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“Elizabeth's Gift” By Carrie Berk

On August 28, 2014, Elizabeth Maria Walsh, my ballet teacher, babysitter and close friend, sadly passed away. She was only 26 years old. I was so upset, I couldn’t contain my tears. Twenty minutes after I found out, I had to take a ballet class. I was so devastated, my first reaction was to go home. But as it got closer to the class, I thought about it more. Since Elizabeth showed so much bravery when she hurt so badly, I decided to honor her in that way. I took my ballet class holding in my tears, because I knew that’s what she would have wanted.

Elizabeth was a warrior. She was the bravest person I’ve ever met, and always will be. When I was 10 years old, she was diagnosed with an extremely rare and aggressive form of cancer. After six months of chemotherapy and radiation, she convinced herself and everyone around her that she would get better. And for a few months, she was better. I met up with her a lot. I remember her saying to me that everything would be okay, and not to worry. She came up with a name for herself, describing what she had to be from now on. She called herself "Luchadora" meaning warrior in Spanish. In fact, she wrote a book about Luchadora, a little who gets cancer and uses dancing to overcome it and beat the evil "Mr. C."

If anyone asks me what bravery is, I tell them the story of Luchadora. Though Elizabeth's experience was a terrible thing, good things came out of it. She was always a bright light anywhere she went and an inspiration to everyone who knew her.

Elizabeth taught me that life is what you make of it. It's important how you treat people and how you handle whatever challenges are thrown at you. You face them with bravery and love. Though she hit many rocks along her path, that just made her want to keep going more. She was never afraid, never sad, never angry--at least she didn't let us see it. She was beautiful and graceful and strong.

Elizabeth had a lot of love in that big heart of hers. Ever since I met her, she would greet me with a warm hug. She was a beautiful dancer. She was my Summerdance counselor at Ballet Academy East in NYC, and I remember her long, flowing black hair, even after it was gone. She shared her passion for dancing with everyone around her. Once she got cancer, she started Dancers With Cancer, aimed at "healing through dance therapy." She went into hospitals and taught sick children how to dance. By sharing her love and huge heart with others in need, her compassion helped her fight for a long time.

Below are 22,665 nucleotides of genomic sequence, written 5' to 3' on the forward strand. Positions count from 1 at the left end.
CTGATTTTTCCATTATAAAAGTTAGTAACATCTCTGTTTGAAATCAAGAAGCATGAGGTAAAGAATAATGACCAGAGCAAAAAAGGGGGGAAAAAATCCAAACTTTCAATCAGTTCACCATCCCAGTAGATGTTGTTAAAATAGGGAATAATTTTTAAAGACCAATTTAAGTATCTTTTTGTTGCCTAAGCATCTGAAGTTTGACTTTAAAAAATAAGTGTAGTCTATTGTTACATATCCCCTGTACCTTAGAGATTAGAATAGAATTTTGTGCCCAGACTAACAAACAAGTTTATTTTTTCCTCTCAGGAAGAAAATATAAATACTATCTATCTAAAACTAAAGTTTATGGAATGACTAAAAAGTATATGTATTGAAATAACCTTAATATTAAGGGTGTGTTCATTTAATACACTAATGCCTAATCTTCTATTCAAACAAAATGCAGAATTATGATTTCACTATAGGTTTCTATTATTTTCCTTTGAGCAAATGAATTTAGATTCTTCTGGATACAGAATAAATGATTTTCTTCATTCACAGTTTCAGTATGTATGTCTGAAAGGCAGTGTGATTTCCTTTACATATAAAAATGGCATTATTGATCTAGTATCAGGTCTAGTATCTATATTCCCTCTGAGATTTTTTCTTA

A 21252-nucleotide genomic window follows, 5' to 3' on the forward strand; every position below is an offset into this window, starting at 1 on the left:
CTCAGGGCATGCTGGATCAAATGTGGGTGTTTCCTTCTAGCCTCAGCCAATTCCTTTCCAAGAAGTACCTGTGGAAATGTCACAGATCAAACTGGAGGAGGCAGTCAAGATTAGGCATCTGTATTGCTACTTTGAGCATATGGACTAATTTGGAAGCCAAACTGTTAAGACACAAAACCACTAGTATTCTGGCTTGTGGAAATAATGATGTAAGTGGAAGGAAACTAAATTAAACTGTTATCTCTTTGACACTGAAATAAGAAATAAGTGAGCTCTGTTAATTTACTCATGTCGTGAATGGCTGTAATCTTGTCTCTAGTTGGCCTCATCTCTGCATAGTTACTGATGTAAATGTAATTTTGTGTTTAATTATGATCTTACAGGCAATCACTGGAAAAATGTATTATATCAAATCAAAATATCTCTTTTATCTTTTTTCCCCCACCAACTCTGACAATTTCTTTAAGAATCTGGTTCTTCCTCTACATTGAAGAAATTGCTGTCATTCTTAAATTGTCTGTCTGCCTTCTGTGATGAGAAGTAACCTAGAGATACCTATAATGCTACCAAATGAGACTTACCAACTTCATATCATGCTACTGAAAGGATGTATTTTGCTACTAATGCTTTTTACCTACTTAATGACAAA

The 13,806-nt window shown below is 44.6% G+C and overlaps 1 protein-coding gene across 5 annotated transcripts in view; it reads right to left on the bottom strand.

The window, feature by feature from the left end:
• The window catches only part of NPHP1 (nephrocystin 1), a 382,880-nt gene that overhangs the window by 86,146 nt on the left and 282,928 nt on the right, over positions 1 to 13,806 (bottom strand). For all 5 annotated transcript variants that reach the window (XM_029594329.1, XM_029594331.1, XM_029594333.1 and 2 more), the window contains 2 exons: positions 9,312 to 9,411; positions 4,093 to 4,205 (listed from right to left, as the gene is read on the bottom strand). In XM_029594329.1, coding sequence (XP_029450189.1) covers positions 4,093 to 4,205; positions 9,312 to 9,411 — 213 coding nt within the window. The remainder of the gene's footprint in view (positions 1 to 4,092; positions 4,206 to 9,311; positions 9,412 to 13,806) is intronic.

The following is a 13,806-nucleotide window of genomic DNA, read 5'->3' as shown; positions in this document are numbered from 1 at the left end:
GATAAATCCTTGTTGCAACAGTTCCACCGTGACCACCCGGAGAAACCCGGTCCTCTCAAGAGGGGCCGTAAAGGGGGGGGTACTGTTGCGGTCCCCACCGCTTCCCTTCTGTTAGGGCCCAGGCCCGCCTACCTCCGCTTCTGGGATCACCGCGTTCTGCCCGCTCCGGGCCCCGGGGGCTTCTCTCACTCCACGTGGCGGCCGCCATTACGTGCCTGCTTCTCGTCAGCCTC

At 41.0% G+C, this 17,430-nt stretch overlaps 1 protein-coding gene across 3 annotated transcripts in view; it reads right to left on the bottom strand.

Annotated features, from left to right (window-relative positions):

There was no question in my mind that my bat mitzvah project would be about and for Elizabeth Walsh. I knew that she had started something amazing, and the best way I could honor her was to continue it. Her legacy will never die this way. I thought about how I wanted to raise money in positive ways. First, I recorded the song "The Prayer" and put it up on iTunes. I think of Elizabeth whenever I sing these words: "I pray you'll be our eyes/and watch us where we go/and help us to be wise/in times when we don't know..." I held bake sales at my school and in my neighborhood, and my friends all generously pitched in. Then I organized a Soul Cycle ride where we all felt Elizabeth's warrior determination as we biked. Over the past year, I've raised $5,200 for Dancers With Cancer. I know Elizabeth would be proud, and I can still see her smile and hear her laughter. To donate to Elizabeth's charity, go to


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